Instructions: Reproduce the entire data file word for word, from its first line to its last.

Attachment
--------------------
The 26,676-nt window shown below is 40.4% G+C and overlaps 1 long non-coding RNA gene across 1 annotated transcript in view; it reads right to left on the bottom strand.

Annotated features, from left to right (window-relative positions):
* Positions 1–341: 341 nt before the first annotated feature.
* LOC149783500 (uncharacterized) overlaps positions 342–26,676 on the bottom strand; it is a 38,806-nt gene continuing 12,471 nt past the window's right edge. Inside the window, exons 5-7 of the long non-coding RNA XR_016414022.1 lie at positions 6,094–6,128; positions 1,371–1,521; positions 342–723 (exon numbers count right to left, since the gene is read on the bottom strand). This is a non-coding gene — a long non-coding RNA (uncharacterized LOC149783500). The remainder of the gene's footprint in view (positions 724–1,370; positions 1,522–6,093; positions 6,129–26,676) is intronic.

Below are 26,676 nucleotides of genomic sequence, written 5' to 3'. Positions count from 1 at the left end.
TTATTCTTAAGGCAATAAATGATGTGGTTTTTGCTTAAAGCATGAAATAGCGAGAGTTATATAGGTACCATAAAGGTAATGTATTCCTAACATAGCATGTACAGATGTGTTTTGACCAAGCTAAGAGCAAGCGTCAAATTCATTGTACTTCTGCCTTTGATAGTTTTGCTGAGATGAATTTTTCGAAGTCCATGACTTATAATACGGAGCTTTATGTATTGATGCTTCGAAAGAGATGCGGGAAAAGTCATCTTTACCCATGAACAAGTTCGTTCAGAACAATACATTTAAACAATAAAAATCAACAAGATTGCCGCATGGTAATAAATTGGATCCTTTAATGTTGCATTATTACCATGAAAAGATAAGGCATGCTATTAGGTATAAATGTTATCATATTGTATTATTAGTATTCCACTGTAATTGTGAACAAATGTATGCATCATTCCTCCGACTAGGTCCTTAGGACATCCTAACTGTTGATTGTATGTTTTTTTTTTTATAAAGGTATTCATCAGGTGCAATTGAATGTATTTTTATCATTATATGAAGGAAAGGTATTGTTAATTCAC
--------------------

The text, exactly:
The 26,676-nt window shown below is 40.4% G+C and overlaps 1 long non-coding RNA gene across 1 annotated transcript in view; it reads right to left on the bottom strand.

Annotated features, from left to right (window-relative positions):
* Positions 1–341: 341 nt before the first annotated feature.
* LOC149783500 (uncharacterized) overlaps positions 342–26,676 on the bottom strand; it is a 38,806-nt gene continuing 12,471 nt past the window's right edge. Inside the window, exons 5-7 of the long non-coding RNA XR_016414022.1 lie at positions 6,094–6,128; positions 1,371–1,521; positions 342–723 (exon numbers count right to left, since the gene is read on the bottom strand). This is a non-coding gene — a long non-coding RNA (uncharacterized LOC149783500). The remainder of the gene's footprint in view (positions 724–1,370; positions 1,522–6,093; positions 6,129–26,676) is intronic.

Below are 26,676 nucleotides of genomic sequence, written 5' to 3'. Positions count from 1 at the left end.
TTATTCTTAAGGCAATAAATGATGTGGTTTTTGCTTAAAGCATGAAATAGCGAGAGTTATATAGGTACCATAAAGGTAATGTATTCCTAACATAGCATGTACAGATGTGTTTTGACCAAGCTAAGAGCAAGCGTCAAATTCATTGTACTTCTGCCTTTGATAGTTTTGCTGAGATGAATTTTTCGAAGTCCATGACTTATAATACGGAGCTTTATGTATTGATGCTTCGAAAGAGATGCGGGAAAAGTCATCTTTACCCATGAACAAGTTCGTTCAGAACAATACATTTAAACAATAAAAATCAACAAGATTGCCGCATGGTAATAAATTGGATCCTTTAATGTTGCATTATTACCATGAAAAGATAAGGCATGCTATTAGGTATAAATGTTATCATATTGTATTATTAGTATTCCACTGTAATTGTGAACAAATGTATGCATCATTCCTCCGACTAGGTCCTTAGGACATCCTAACTGTTGATTGTATGTTTTTTTTTTTATAAAGGTATTCATCAGGTGCAATTGAATGTATTTTTATCATTATATGAAGGAAAGGTATTGTTAATTCAC